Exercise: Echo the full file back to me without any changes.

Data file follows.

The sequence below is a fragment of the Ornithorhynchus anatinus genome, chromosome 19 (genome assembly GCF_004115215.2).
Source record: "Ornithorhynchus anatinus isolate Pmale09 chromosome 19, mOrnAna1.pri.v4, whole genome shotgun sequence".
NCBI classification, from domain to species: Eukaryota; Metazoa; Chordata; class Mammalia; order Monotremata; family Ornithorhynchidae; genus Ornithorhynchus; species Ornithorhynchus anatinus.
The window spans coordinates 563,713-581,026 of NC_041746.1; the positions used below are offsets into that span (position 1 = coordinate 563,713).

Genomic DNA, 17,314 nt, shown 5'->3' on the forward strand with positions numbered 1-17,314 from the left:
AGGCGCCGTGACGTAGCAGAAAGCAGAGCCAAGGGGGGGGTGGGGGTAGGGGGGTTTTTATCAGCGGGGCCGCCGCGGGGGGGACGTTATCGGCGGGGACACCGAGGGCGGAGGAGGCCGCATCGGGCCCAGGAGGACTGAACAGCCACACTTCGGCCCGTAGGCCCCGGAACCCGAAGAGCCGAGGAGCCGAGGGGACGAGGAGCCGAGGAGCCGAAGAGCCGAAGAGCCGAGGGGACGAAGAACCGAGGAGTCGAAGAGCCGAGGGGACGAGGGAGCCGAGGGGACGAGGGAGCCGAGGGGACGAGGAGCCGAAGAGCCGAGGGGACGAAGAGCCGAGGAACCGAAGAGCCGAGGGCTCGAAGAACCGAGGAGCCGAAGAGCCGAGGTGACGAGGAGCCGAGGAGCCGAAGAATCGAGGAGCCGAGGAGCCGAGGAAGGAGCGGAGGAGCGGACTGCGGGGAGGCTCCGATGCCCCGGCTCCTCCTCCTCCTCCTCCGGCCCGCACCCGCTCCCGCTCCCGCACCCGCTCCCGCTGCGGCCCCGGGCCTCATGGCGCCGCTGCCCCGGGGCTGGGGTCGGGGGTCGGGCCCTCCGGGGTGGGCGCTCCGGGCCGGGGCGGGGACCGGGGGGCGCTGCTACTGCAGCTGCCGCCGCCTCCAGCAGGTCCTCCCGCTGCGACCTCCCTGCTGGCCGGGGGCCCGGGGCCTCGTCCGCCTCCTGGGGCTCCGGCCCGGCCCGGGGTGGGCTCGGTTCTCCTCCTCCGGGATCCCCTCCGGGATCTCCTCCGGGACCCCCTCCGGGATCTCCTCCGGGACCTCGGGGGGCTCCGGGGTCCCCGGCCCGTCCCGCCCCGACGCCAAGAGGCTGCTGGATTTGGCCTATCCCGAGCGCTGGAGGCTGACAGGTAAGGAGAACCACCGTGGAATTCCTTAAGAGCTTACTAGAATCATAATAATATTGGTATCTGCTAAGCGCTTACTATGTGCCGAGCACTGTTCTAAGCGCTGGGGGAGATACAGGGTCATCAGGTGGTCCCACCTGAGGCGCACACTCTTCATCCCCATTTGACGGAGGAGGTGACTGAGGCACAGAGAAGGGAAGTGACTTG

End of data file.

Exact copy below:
The sequence below is a fragment of the Ornithorhynchus anatinus genome, chromosome 19 (genome assembly GCF_004115215.2).
Source record: "Ornithorhynchus anatinus isolate Pmale09 chromosome 19, mOrnAna1.pri.v4, whole genome shotgun sequence".
NCBI classification, from domain to species: Eukaryota; Metazoa; Chordata; class Mammalia; order Monotremata; family Ornithorhynchidae; genus Ornithorhynchus; species Ornithorhynchus anatinus.
The window spans coordinates 563,713-581,026 of NC_041746.1; the positions used below are offsets into that span (position 1 = coordinate 563,713).

Genomic DNA, 17,314 nt, shown 5'->3' on the forward strand with positions numbered 1-17,314 from the left:
AGGCGCCGTGACGTAGCAGAAAGCAGAGCCAAGGGGGGGGTGGGGGTAGGGGGGTTTTTATCAGCGGGGCCGCCGCGGGGGGGACGTTATCGGCGGGGACACCGAGGGCGGAGGAGGCCGCATCGGGCCCAGGAGGACTGAACAGCCACACTTCGGCCCGTAGGCCCCGGAACCCGAAGAGCCGAGGAGCCGAGGGGACGAGGAGCCGAGGAGCCGAAGAGCCGAAGAGCCGAGGGGACGAAGAACCGAGGAGTCGAAGAGCCGAGGGGACGAGGGAGCCGAGGGGACGAGGGAGCCGAGGGGACGAGGAGCCGAAGAGCCGAGGGGACGAAGAGCCGAGGAACCGAAGAGCCGAGGGCTCGAAGAACCGAGGAGCCGAAGAGCCGAGGTGACGAGGAGCCGAGGAGCCGAAGAATCGAGGAGCCGAGGAGCCGAGGAAGGAGCGGAGGAGCGGACTGCGGGGAGGCTCCGATGCCCCGGCTCCTCCTCCTCCTCCTCCGGCCCGCACCCGCTCCCGCTCCCGCACCCGCTCCCGCTGCGGCCCCGGGCCTCATGGCGCCGCTGCCCCGGGGCTGGGGTCGGGGGTCGGGCCCTCCGGGGTGGGCGCTCCGGGCCGGGGCGGGGACCGGGGGGCGCTGCTACTGCAGCTGCCGCCGCCTCCAGCAGGTCCTCCCGCTGCGACCTCCCTGCTGGCCGGGGGCCCGGGGCCTCGTCCGCCTCCTGGGGCTCCGGCCCGGCCCGGGGTGGGCTCGGTTCTCCTCCTCCGGGATCCCCTCCGGGATCTCCTCCGGGACCCCCTCCGGGATCTCCTCCGGGACCTCGGGGGGCTCCGGGGTCCCCGGCCCGTCCCGCCCCGACGCCAAGAGGCTGCTGGATTTGGCCTATCCCGAGCGCTGGAGGCTGACAGGTAAGGAGAACCACCGTGGAATTCCTTAAGAGCTTACTAGAATCATAATAATATTGGTATCTGCTAAGCGCTTACTATGTGCCGAGCACTGTTCTAAGCGCTGGGGGAGATACAGGGTCATCAGGTGGTCCCACCTGAGGCGCACACTCTTCATCCCCATTTGACGGAGGAGGTGACTGAGGCACAGAGAAGGGAAGTGACTTG